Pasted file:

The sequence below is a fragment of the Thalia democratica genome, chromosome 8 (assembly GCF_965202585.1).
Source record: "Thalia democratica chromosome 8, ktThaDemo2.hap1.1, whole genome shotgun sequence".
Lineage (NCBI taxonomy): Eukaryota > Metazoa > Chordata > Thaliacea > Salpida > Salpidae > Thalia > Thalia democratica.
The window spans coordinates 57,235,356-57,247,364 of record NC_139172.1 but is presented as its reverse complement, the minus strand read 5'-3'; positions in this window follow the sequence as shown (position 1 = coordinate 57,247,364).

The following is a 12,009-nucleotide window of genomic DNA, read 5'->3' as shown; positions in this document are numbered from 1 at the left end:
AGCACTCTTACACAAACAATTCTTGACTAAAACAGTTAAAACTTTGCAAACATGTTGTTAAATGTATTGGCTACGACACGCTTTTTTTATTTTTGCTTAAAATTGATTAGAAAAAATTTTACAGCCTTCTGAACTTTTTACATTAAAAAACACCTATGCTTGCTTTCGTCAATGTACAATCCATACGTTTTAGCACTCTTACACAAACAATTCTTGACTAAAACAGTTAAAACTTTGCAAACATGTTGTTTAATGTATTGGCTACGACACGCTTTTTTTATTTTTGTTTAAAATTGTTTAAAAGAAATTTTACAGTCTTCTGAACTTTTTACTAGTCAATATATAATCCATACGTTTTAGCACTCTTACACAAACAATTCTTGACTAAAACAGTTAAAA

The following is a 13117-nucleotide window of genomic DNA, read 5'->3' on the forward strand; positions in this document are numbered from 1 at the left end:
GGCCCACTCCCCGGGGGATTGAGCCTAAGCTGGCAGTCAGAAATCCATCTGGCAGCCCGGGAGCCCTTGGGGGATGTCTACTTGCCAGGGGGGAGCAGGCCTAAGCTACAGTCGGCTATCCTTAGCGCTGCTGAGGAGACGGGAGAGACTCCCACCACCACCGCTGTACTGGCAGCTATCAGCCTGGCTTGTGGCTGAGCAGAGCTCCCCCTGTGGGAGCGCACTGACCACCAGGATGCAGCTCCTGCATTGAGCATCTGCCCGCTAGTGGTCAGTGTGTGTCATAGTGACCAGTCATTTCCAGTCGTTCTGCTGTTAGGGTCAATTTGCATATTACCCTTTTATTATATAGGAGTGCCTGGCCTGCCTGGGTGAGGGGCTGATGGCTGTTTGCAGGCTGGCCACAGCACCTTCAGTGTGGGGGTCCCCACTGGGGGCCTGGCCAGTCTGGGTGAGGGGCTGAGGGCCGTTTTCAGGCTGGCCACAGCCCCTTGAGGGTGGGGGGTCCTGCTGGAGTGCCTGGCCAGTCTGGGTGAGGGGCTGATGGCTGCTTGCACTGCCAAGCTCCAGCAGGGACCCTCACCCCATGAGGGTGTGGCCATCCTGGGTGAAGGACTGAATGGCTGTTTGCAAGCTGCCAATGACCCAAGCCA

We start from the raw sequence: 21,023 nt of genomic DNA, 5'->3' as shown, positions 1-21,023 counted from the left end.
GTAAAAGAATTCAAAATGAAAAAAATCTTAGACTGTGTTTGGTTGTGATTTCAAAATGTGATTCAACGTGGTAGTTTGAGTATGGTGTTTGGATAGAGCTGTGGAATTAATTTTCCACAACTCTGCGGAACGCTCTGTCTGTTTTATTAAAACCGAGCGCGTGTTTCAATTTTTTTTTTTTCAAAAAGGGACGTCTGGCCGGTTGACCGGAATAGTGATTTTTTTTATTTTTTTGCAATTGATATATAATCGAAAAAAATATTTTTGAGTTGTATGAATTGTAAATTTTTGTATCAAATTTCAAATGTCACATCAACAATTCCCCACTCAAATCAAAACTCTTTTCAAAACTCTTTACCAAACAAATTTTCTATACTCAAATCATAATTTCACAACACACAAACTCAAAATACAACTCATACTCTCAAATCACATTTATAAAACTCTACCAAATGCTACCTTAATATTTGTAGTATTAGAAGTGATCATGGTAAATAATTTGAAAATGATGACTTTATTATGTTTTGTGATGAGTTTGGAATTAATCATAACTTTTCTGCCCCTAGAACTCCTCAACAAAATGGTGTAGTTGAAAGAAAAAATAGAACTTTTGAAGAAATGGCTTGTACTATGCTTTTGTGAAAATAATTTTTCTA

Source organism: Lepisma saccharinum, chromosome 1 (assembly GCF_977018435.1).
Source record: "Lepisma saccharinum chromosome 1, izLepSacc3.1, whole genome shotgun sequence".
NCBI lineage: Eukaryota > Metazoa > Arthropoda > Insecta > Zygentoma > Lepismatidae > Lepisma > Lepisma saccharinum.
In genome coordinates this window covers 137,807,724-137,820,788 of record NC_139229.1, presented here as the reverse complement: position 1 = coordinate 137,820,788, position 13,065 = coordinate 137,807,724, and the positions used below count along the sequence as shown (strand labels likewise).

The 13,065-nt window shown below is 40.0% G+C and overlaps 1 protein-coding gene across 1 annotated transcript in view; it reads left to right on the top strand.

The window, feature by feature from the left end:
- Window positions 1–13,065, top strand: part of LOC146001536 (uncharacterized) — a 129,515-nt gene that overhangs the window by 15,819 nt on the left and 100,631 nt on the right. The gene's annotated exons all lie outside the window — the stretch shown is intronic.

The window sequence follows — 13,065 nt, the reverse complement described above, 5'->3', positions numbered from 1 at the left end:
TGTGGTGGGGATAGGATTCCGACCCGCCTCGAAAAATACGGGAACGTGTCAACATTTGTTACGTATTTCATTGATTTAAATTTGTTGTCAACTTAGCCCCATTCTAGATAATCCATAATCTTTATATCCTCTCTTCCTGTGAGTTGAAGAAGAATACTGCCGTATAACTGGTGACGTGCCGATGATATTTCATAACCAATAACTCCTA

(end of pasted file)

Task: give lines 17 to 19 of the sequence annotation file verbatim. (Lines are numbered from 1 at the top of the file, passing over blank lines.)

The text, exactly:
- Window positions 1–13,065, top strand: part of LOC146001536 (uncharacterized) — a 129,515-nt gene that overhangs the window by 15,819 nt on the left and 100,631 nt on the right. The gene's annotated exons all lie outside the window — the stretch shown is intronic.

The window sequence follows — 13,065 nt, the reverse complement described above, 5'->3', positions numbered from 1 at the left end:
TGTGGTGGGGATAGGATTCCGACCCGCCTCGAAAAATACGGGAACGTGTCAACATTTGTTACGTATTTCATTGATTTAAATTTGTTGTCAACTTAGCCCCATTCTAGATAATCCATAATCTTTATATCCTCTCTTCCTGTGAGTTGAAGAAGAATACTGCCGTATAACTGGTGACGTGCCGATGATATTTCATAACCAATAACTCCTA